California tenants are legally entitled to rental property that meets basic structural, health, and safety standards and is in good repair. If a landlord fails to take care of important maintenance (such as a leaky roof or a broken heater), tenants might have the legal right to:
Here's what you need to know if you're a California tenant hoping to withhold rent or have your landlord reimburse you for repairs you've made.
When a California landlord puts a rental on the market, it must meet certain habitability standards—meaning that the unit must be safe and livable. The landlord is required to ensure that the rental remains habitable throughout the tenancy. At minimum every California rental must:
If you're looking for a laundry list of what the law considers substandard housing in California, check out Health and Safety Code section 17920.3—it includes things such as lack of a kitchen sink, dampness in habitable rooms, loose plaster, and lack of connection to a sewage disposal system.
In addition, local governments have their own city or county building and housing codes (different from industry codes) that regulate structural aspects of buildings and establish minimum requirements for light, ventilation, heating, and waterproofing. In most urban areas of California, local codes are more thorough than the state's general housing law.
Your local building or housing authority can help you figure out the exact standards your rental must meet. To find yours, call your mayor of city manager's office or check your city's or county's website.
When something at your rental needs repair, the best approach is to put your repair request in writing—even if you've already spoken with your landlord about it. Be sure to describe the problem in detail, how it's affecting you, and what you think needs to be done. If something poses a health or safety threat, say so. You can use Nolo's Tenant's Notice of Needed Repairs to get started.
Keep notes of all your repair requests to and communications with your landlord. If you and the landlord agree on a plan of action, write down your understanding of the agreement and send a copy to the landlord. Also, keep copies of any evidence of the problem, such as a photo of a broken railing on the front steps.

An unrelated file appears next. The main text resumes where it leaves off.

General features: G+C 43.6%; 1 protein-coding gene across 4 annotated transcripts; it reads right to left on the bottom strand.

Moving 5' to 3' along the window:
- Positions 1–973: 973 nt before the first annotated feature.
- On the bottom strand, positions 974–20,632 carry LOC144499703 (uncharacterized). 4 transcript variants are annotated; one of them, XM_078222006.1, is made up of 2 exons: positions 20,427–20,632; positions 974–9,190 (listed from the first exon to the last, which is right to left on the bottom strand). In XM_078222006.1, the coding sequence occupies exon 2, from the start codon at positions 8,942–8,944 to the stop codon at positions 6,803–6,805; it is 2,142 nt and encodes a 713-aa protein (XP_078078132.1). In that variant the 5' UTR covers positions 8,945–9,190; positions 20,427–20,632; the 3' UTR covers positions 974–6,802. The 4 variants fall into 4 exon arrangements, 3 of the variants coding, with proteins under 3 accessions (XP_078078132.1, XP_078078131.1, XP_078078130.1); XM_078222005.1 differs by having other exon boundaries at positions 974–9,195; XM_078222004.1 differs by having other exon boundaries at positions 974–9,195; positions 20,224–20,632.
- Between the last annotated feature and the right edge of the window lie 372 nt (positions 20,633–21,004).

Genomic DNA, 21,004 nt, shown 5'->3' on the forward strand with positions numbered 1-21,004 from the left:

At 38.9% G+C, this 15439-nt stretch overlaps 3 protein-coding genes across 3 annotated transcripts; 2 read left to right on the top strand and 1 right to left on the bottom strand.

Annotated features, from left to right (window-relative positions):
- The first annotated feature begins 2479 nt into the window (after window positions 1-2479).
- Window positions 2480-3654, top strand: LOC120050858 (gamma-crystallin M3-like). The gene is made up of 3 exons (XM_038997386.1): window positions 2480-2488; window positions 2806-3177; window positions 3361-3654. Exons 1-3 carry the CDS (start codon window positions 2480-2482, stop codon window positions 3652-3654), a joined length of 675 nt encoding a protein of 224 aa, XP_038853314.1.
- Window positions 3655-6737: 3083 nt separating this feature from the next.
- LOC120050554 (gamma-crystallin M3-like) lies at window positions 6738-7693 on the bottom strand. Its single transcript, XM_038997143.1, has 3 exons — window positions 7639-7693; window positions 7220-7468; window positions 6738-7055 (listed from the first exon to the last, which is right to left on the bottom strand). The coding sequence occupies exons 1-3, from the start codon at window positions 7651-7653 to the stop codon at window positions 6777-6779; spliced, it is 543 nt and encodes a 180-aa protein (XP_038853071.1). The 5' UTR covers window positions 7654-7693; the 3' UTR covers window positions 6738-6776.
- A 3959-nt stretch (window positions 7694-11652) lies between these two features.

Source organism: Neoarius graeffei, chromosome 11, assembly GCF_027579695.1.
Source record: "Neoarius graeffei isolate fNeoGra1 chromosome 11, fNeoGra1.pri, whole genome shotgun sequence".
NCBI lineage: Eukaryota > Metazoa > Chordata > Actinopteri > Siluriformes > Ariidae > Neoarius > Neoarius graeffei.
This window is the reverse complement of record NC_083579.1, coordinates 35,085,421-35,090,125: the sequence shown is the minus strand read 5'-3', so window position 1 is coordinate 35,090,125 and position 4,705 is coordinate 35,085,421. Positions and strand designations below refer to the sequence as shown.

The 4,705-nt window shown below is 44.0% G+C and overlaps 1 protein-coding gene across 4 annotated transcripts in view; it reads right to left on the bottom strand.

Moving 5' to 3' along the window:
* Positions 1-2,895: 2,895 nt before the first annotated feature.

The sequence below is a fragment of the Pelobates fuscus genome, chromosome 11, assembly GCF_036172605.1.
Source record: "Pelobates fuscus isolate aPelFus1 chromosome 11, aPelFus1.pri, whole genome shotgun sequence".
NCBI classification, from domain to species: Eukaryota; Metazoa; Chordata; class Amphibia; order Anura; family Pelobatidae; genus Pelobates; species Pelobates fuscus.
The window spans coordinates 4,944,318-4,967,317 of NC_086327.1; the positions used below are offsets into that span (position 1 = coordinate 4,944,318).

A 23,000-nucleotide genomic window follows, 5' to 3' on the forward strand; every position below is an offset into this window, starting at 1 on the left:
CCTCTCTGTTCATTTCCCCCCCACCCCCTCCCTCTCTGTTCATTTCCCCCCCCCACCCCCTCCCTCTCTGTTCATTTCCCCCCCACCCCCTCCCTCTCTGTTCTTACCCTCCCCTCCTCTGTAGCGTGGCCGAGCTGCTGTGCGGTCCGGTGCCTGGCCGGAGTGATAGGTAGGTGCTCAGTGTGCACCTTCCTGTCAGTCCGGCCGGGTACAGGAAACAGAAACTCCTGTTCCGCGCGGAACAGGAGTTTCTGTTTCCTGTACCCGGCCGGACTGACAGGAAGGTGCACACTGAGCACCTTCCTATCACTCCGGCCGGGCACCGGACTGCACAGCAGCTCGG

If your landlord ignores your persistent and businesslike requests for repairs, you have options. Two of the most effective remedies for tenants in California are "repair and deduct" and—as a last resort—rent withholding.
A powerful legal remedy when your landlord won't make major repairs in California is called "repair and deduct." It works like this: If you have tried and failed to get your landlord to fix a serious defect that makes your rental unit unfit, you can hire a repair person to fix it (or buy a replacement part and do it yourself), and subtract the cost from the following month's rent.
Certain conditions apply:
Here's what to do if you decide to use the repair and deduct remedy:
It's important to note that you shouldn't reduce the rent until you've actually done the work and paid for it.
An even bigger "stick" to get your landlord to make repairs in California is to withhold rent. This means that you stop paying rent to the landlord until the repairs are made. Withholding rent is risky, though: Failing to pay rent is grounds for your landlord to file an eviction lawsuit. If this happens and the judge decides that you weren't justified in withholding rent, you will be evicted.
Before you decide to take action, be sure you can answer "yes" to each of the following questions:
If you decide to withhold rent, check your city's laws to find out if you need to put the rent you're withholding into an escrow account. Even if there's no requirement, it's a good idea to set aside the money that you'd otherwise be paying. This demonstrates that you're not withholding rent for your own financial benefit and ensures that you don't spend the money.
When you decide to withhold rent, follow these steps:
Unless you've had to move out because of the repair problem, you're not off the hook completely for rent. You will still owe your landlord the reasonable rental value of the unit in its unrepaired state. You can negotiate this reduced rent with your landlord. Or, if you go to court on the matter, the judge will determine how much you will have to pay your landlord.
Using either of these remedies isn't a step to take lightly. Although landlords generally can't retaliate against tenants who exercise their legal rights, you might be at risk of eviction if you misuse either of these remedies. To learn more, consider reading California Tenants' Rights: It includes detailed discussions of the same topics, plus forms you can send your landlord, including a notice to repair and a notice of rent withholding.